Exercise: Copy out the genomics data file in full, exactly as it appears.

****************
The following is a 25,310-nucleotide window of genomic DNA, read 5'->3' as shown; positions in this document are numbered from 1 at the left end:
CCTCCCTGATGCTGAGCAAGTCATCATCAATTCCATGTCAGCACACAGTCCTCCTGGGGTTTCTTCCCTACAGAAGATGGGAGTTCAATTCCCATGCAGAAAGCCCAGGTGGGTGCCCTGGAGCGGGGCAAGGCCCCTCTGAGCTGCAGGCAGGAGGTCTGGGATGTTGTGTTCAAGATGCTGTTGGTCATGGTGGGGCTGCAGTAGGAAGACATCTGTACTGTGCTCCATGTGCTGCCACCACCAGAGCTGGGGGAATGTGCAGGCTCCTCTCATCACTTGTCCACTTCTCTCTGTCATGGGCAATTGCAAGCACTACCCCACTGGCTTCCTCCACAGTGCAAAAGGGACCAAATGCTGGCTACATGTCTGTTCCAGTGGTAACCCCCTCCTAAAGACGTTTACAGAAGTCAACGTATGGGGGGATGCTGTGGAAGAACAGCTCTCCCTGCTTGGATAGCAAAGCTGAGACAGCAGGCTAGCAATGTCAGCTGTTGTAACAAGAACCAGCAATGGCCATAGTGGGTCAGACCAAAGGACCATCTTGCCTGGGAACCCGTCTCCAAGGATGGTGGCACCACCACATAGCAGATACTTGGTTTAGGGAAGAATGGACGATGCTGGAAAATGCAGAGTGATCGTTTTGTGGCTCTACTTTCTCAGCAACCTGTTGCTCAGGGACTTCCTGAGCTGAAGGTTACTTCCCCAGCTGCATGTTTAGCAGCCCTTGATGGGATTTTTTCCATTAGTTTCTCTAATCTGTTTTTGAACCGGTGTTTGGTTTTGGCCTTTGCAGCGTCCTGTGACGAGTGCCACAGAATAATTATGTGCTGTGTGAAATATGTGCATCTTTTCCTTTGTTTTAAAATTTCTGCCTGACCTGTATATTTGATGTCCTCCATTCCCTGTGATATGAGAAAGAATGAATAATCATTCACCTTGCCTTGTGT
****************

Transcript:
The following is a 25,310-nucleotide window of genomic DNA, read 5'->3' as shown; positions in this document are numbered from 1 at the left end:
CCTCCCTGATGCTGAGCAAGTCATCATCAATTCCATGTCAGCACACAGTCCTCCTGGGGTTTCTTCCCTACAGAAGATGGGAGTTCAATTCCCATGCAGAAAGCCCAGGTGGGTGCCCTGGAGCGGGGCAAGGCCCCTCTGAGCTGCAGGCAGGAGGTCTGGGATGTTGTGTTCAAGATGCTGTTGGTCATGGTGGGGCTGCAGTAGGAAGACATCTGTACTGTGCTCCATGTGCTGCCACCACCAGAGCTGGGGGAATGTGCAGGCTCCTCTCATCACTTGTCCACTTCTCTCTGTCATGGGCAATTGCAAGCACTACCCCACTGGCTTCCTCCACAGTGCAAAAGGGACCAAATGCTGGCTACATGTCTGTTCCAGTGGTAACCCCCTCCTAAAGACGTTTACAGAAGTCAACGTATGGGGGGATGCTGTGGAAGAACAGCTCTCCCTGCTTGGATAGCAAAGCTGAGACAGCAGGCTAGCAATGTCAGCTGTTGTAACAAGAACCAGCAATGGCCATAGTGGGTCAGACCAAAGGACCATCTTGCCTGGGAACCCGTCTCCAAGGATGGTGGCACCACCACATAGCAGATACTTGGTTTAGGGAAGAATGGACGATGCTGGAAAATGCAGAGTGATCGTTTTGTGGCTCTACTTTCTCAGCAACCTGTTGCTCAGGGACTTCCTGAGCTGAAGGTTACTTCCCCAGCTGCATGTTTAGCAGCCCTTGATGGGATTTTTTCCATTAGTTTCTCTAATCTGTTTTTGAACCGGTGTTTGGTTTTGGCCTTTGCAGCGTCCTGTGACGAGTGCCACAGAATAATTATGTGCTGTGTGAAATATGTGCATCTTTTCCTTTGTTTTAAAATTTCTGCCTGACCTGTATATTTGATGTCCTCCATTCCCTGTGATATGAGAAAGAATGAATAATCATTCACCTTGCCTTGTGT